Wednesday, July 30, 2008

GENERATION NEXT #4 – June 1995

“Bye”

Credits: Scott Lobdell (writer), Chris Bachalo (penciler), Mark Buckingham (inker), Richard Starkings & Comicraft (lettering), Steve Buccellato & Electric Crayon (colors)


Summary

Illyana wakes up inside Mondo’s body and unknowingly pushes her hand outside of his chest. The guards notice and target him. Meanwhile, Sugar Man is still suspicious of Quietus, even though he shot Chamber. He shoots his sharp tongue into Quietus’ stomach, exposing him as Husk and Vincente in disguise. Chamber reveals that he used his psionic powers to make Sugar Man think he was shot, as Colossus and Shadowcat make a dramatic entrance. After Chamber blasts Sugar Man’s body apart, Colossus orders Skin and Chamber to find Illyana and Mondo in the lower levels. Nearby, Mondo kills the guards and pledges to rescue a human girl who asks for help. As soon as Skin and Chamber find Mondo, Sugar Man kills him with his tongue and kidnaps Illyana. Colossus crashes through the ceiling and kills Sugar Man. With Sugar Man dead, the Core erupts into a violent war between the human workers and mutant guards. As members of the team die, Colossus orders Shadowcat to use her powers to help him escape with Illyana. After helping them escape, Shadowcat attempts to go back to rescue the others, but Colossus orders her to get Illyana to safety while he goes back. Colossus reaches the Core’s entrance as the door closes, catching a final look at Husk as she’s overpowered by mutant guards. Distraught, he leaves and reunites with Shadowcat and Illyana. Unbeknownst to him, the Sugar Man has followed him.


Review

Well, things certainly happen in this issue. Lobdell takes advantage of the finite lifespan of the AoA world by ripping through the cast in a way he could’ve never done in the “real” universe. Having naive Illyana narrate this issue helps to underscore the tragic nature of the story. Juxtaposing her blind faith in her brother with his actions during the final scene creates an extraordinarily dark ending, one that honestly shocked me when I was young. Bachalo’s art helps to convey the story’s bleak mood, but the visual storytelling begins to fall apart here. There are a few scenes where it’s essentially impossible to figure out what’s supposed to be happening. Mondo’s death scene is staged in such a way it’s extremely difficult to understand what exactly the Sugar Man is doing. It looks like the page is missing some necessary panels, as Mondo falls down and Sugar Man just emerges from rubble holding Illyana. Chamber and Skin’s death scenes are also confusing, as they apparently just disappear between panels. There’s also panel here with the little girl that has a giant “YANK” sound effect that’s indecipherable (is the “YANK” supposed to be Chamber yanked away to an off-screen death?). Sugar Man is also portrayed inconsistently, alternating in size between a giant monster and a tiny Muppet. This might be connected somehow to his unexplained resurrections (does he make tiny Sugar Men or something?), but it’s not clarified at all in the issue.


Even though the story does have a respectable dramatic impact, there are elements here that don’t make a lot of sense either. Husk and Vincente, in disguise as Quietus, seem to think that only “shooting” Chamber should convince Sugar Man that they’re on his side. This ignores the fact that Sugar Man wanted both Chamber and Skin dead last issue. Apparently, Sugar Man has forgotten all about Skin in-between issues, even though he’s standing right in front of him here. Since it turns out that the gunshot was a mental illusion created by Chamber, he could’ve just as easily created the same illusion for Skin too, so it’s not as if this was a hard spot to write out of. The explanation that Chamber used his psionic powers to trick everyone also reminds me of how poorly defined most of the cast’s powers are. Since Chamber can communicate telepathically, can he also read minds? Can he use the psionic energy that ripped through his chest for things like telekinesis? It’s strange that basic questions about the characters’ powers were skirted over for so long.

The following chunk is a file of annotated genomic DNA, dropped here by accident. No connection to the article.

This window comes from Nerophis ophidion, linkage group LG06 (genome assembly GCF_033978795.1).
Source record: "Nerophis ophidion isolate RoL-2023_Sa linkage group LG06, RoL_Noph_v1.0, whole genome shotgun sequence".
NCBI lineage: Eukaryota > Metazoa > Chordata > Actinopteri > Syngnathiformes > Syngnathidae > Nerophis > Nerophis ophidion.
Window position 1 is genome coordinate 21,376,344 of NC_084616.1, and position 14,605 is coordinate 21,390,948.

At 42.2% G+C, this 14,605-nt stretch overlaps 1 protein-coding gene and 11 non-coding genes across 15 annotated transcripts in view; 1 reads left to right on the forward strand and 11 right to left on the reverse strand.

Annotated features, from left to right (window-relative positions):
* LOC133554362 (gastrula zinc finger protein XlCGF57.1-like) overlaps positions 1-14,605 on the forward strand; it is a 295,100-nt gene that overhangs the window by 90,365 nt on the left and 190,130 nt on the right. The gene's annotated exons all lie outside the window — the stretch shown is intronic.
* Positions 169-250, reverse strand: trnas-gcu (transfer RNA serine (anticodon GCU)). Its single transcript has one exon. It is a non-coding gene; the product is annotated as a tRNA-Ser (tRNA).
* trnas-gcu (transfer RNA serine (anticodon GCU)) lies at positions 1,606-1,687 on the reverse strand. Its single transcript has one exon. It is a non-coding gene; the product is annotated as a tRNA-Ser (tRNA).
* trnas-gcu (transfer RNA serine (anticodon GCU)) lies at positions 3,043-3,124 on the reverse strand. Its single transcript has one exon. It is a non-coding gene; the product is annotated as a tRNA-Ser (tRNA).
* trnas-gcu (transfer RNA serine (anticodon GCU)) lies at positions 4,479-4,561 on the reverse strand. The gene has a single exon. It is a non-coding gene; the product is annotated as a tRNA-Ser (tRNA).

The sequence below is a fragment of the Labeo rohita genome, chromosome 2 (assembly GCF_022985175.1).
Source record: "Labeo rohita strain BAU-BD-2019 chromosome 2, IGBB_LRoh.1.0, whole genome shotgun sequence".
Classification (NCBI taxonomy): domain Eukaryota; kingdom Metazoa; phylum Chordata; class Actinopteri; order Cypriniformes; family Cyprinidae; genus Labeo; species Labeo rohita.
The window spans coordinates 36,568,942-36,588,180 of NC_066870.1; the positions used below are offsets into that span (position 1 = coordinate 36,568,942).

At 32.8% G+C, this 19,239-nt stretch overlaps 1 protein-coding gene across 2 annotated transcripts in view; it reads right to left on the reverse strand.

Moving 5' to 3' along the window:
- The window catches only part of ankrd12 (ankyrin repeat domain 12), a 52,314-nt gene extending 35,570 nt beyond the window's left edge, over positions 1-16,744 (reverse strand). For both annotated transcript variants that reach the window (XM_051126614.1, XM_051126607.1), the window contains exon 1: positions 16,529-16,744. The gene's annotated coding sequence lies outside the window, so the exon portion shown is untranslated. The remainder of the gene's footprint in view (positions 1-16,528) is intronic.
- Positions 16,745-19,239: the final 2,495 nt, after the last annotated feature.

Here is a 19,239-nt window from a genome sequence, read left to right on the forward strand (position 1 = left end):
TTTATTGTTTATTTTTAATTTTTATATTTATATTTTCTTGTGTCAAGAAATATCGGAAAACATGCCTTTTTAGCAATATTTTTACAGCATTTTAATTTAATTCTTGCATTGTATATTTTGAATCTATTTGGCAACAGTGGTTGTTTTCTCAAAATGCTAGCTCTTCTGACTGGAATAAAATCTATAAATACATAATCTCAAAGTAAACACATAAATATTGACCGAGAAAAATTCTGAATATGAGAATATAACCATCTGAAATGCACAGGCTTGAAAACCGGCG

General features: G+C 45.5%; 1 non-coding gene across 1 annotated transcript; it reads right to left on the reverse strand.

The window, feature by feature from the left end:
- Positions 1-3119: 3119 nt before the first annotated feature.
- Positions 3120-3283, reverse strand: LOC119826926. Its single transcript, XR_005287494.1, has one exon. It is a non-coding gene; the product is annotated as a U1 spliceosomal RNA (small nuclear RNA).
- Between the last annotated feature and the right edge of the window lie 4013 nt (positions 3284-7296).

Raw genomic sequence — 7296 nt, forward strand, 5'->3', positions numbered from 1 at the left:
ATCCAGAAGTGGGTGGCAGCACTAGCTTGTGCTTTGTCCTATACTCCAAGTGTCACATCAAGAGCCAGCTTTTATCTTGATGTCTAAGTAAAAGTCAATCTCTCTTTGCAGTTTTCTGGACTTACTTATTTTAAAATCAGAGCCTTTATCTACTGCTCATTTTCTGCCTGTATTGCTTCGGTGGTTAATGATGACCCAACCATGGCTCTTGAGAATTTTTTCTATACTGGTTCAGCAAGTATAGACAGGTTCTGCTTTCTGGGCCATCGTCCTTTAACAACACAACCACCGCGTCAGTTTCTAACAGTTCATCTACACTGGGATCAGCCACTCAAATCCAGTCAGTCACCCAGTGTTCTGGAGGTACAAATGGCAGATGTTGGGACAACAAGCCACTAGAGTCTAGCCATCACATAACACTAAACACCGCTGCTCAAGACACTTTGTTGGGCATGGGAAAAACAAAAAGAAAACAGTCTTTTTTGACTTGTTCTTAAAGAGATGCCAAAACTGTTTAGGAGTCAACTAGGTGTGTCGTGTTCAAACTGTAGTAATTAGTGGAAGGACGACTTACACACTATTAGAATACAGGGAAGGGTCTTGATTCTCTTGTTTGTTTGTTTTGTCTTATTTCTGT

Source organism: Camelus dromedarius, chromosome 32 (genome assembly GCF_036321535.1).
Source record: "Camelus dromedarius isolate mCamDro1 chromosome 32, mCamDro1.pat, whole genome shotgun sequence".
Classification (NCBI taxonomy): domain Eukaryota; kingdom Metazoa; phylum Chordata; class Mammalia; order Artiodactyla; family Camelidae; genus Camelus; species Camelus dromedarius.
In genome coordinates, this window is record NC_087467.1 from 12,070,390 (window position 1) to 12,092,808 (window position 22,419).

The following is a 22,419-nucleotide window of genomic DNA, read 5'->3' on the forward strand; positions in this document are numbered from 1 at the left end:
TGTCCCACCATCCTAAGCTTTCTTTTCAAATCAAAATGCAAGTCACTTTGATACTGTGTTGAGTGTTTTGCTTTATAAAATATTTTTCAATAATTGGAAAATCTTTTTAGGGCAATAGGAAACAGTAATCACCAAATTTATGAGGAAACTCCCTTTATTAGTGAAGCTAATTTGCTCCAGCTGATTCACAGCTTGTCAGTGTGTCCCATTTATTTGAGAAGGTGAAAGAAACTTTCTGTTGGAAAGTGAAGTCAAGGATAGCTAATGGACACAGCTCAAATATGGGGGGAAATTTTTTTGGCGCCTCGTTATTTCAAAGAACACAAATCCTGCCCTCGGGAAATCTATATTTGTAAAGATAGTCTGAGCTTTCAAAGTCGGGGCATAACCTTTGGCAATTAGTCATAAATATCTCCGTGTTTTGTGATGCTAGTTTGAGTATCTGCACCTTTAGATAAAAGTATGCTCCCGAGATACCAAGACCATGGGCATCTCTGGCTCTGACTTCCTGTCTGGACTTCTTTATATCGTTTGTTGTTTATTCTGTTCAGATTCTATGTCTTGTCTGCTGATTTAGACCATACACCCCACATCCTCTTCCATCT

The mechanics of the ending, where Colossus accompanies Shadowcat and Illyana out of the Core and then goes back, don’t really stand up to scrutiny. Since Shadowcat can phase through objects, I don’t see why she would’ve needed Colossus to go with her. If the idea is that he refuses to leave Shadowcat and Illyana, that’s contradicted a few pages later when he leaves them to go back for the others. So why did he go off with them in the first place? These nonsensical elements don’t really undermine the story’s impact, but they start to add up once you start to closely examine the details of the plot.

3 comments:

Arvin Bautista said...

I never really understood Chamber's powers all that much either, and I was starting to get really annoyed by how many of the new characters being introduced as "bigger" and "more powerful" were psychics who could do whatever they wanted with their power, mainly throw walls of energy, be surrounded in fire, glowing eyes, and be able to read minds.

Which was why I always appreciated (as much as I was also weirded out by) the more unique and grotesque powers of Husk, Skin, and Mondo.

rob said...

All this time later, and I'm still shocked and left cold a bit by the ending. I know Lobdell's attempting to show that anything could happen to the characters in this world, but that last shot of Husk is almost too heart-wrenching. But I do prefer this portrayal of Colossus' behaviour (juxtaposed with Ilyanna's narration of him as a hero) then the over the top, bizarre, and frankly unnecessary thing he does in X-Men: Omega.

Paul said...

Despite the confusion, I've always loved this issue. It was my favorite of the entire AoA run. That last shot of Husk is amazing.

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